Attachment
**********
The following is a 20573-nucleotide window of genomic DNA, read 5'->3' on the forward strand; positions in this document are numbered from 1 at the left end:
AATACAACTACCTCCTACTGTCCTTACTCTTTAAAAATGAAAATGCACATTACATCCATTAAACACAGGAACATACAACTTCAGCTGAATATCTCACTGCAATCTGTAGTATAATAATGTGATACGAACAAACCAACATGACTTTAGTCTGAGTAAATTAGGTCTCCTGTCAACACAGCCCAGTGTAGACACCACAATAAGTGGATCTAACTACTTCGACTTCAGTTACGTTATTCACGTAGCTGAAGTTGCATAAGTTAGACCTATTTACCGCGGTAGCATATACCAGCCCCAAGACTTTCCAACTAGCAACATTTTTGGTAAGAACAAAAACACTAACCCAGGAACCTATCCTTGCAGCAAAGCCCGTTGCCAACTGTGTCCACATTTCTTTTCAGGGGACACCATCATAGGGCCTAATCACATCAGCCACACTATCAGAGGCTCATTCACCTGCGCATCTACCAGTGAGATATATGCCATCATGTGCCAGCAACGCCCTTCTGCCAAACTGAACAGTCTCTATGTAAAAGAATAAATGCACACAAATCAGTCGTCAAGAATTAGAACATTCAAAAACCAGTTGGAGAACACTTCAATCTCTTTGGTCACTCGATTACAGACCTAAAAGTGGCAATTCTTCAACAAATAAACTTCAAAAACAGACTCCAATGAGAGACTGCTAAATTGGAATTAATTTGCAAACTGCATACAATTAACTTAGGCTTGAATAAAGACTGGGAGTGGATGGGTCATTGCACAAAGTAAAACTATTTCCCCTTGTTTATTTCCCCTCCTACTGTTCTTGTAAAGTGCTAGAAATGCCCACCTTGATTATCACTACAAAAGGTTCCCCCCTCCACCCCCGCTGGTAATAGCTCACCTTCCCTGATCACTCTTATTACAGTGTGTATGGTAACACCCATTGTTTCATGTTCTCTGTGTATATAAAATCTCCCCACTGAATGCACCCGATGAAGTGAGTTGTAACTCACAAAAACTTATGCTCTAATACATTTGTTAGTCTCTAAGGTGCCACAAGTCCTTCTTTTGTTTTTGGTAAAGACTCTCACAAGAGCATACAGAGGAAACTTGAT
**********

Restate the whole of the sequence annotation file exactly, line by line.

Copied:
The following is a 20573-nucleotide window of genomic DNA, read 5'->3' on the forward strand; positions in this document are numbered from 1 at the left end:
AATACAACTACCTCCTACTGTCCTTACTCTTTAAAAATGAAAATGCACATTACATCCATTAAACACAGGAACATACAACTTCAGCTGAATATCTCACTGCAATCTGTAGTATAATAATGTGATACGAACAAACCAACATGACTTTAGTCTGAGTAAATTAGGTCTCCTGTCAACACAGCCCAGTGTAGACACCACAATAAGTGGATCTAACTACTTCGACTTCAGTTACGTTATTCACGTAGCTGAAGTTGCATAAGTTAGACCTATTTACCGCGGTAGCATATACCAGCCCCAAGACTTTCCAACTAGCAACATTTTTGGTAAGAACAAAAACACTAACCCAGGAACCTATCCTTGCAGCAAAGCCCGTTGCCAACTGTGTCCACATTTCTTTTCAGGGGACACCATCATAGGGCCTAATCACATCAGCCACACTATCAGAGGCTCATTCACCTGCGCATCTACCAGTGAGATATATGCCATCATGTGCCAGCAACGCCCTTCTGCCAAACTGAACAGTCTCTATGTAAAAGAATAAATGCACACAAATCAGTCGTCAAGAATTAGAACATTCAAAAACCAGTTGGAGAACACTTCAATCTCTTTGGTCACTCGATTACAGACCTAAAAGTGGCAATTCTTCAACAAATAAACTTCAAAAACAGACTCCAATGAGAGACTGCTAAATTGGAATTAATTTGCAAACTGCATACAATTAACTTAGGCTTGAATAAAGACTGGGAGTGGATGGGTCATTGCACAAAGTAAAACTATTTCCCCTTGTTTATTTCCCCTCCTACTGTTCTTGTAAAGTGCTAGAAATGCCCACCTTGATTATCACTACAAAAGGTTCCCCCCTCCACCCCCGCTGGTAATAGCTCACCTTCCCTGATCACTCTTATTACAGTGTGTATGGTAACACCCATTGTTTCATGTTCTCTGTGTATATAAAATCTCCCCACTGAATGCACCCGATGAAGTGAGTTGTAACTCACAAAAACTTATGCTCTAATACATTTGTTAGTCTCTAAGGTGCCACAAGTCCTTCTTTTGTTTTTGGTAAAGACTCTCACAAGAGCATACAGAGGAAACTTGAT